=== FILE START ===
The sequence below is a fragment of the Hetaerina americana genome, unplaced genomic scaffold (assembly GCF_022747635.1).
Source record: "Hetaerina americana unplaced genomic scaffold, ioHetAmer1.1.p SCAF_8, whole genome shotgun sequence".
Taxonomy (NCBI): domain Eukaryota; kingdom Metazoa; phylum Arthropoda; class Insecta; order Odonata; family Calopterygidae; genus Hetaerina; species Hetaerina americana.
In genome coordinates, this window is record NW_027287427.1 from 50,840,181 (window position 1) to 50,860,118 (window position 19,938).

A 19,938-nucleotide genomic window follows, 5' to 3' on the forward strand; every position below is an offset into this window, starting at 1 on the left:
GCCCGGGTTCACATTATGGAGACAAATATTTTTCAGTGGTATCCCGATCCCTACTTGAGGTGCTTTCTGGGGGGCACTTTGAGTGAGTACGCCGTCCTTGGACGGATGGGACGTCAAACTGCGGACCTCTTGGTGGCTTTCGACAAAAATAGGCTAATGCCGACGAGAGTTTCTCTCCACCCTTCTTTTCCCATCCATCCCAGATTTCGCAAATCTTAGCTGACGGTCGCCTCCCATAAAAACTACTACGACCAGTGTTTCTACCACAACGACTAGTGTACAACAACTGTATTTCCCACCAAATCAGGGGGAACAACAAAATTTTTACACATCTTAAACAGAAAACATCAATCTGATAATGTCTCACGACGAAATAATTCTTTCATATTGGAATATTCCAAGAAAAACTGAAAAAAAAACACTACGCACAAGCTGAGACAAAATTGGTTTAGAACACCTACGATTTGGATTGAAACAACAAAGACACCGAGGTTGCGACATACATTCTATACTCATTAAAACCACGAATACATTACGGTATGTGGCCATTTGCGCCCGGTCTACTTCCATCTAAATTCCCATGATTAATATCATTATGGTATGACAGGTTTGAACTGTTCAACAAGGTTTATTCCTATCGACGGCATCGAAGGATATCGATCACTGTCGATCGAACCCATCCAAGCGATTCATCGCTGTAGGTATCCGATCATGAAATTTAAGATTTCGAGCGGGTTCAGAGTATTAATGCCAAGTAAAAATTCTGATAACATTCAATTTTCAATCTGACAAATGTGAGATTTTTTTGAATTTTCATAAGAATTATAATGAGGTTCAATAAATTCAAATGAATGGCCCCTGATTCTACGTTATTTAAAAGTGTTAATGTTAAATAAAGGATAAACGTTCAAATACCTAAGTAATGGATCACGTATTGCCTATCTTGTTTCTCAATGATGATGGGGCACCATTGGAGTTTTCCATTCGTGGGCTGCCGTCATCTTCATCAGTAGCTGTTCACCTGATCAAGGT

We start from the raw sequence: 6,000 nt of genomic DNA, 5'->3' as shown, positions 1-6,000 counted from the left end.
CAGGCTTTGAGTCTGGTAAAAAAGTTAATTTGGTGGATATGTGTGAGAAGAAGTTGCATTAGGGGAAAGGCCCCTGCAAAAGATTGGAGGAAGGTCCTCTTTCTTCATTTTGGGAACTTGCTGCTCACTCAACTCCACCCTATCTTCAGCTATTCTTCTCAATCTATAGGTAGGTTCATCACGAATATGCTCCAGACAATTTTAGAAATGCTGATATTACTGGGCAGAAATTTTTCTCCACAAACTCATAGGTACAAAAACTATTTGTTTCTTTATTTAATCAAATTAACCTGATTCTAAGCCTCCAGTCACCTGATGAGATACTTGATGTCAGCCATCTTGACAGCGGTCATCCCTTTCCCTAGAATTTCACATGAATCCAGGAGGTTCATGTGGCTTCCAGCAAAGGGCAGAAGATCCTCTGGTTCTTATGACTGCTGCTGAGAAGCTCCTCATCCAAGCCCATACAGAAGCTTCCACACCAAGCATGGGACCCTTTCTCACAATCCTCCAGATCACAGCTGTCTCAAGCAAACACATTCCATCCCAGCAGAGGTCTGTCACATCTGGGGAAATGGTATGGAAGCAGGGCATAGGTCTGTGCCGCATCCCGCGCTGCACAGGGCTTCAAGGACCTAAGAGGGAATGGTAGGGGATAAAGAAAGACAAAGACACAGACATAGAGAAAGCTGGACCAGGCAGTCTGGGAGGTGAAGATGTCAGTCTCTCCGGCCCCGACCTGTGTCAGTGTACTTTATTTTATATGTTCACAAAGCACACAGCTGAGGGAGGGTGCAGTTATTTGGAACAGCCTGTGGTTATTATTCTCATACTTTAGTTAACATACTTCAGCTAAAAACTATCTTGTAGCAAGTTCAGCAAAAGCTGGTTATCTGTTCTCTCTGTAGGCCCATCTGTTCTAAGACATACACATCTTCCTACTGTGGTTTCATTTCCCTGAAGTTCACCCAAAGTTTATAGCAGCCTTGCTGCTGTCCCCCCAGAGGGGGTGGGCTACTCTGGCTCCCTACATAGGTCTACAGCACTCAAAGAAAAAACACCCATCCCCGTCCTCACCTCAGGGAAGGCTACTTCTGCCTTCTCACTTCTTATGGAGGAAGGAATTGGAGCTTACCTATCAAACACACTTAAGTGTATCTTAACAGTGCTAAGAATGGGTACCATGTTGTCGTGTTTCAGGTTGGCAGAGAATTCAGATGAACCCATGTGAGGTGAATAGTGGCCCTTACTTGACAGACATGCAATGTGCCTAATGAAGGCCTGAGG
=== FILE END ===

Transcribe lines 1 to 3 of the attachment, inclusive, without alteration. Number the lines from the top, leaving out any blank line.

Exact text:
The sequence below is a fragment of the Hetaerina americana genome, unplaced genomic scaffold (assembly GCF_022747635.1).
Source record: "Hetaerina americana unplaced genomic scaffold, ioHetAmer1.1.p SCAF_8, whole genome shotgun sequence".
Taxonomy (NCBI): domain Eukaryota; kingdom Metazoa; phylum Arthropoda; class Insecta; order Odonata; family Calopterygidae; genus Hetaerina; species Hetaerina americana.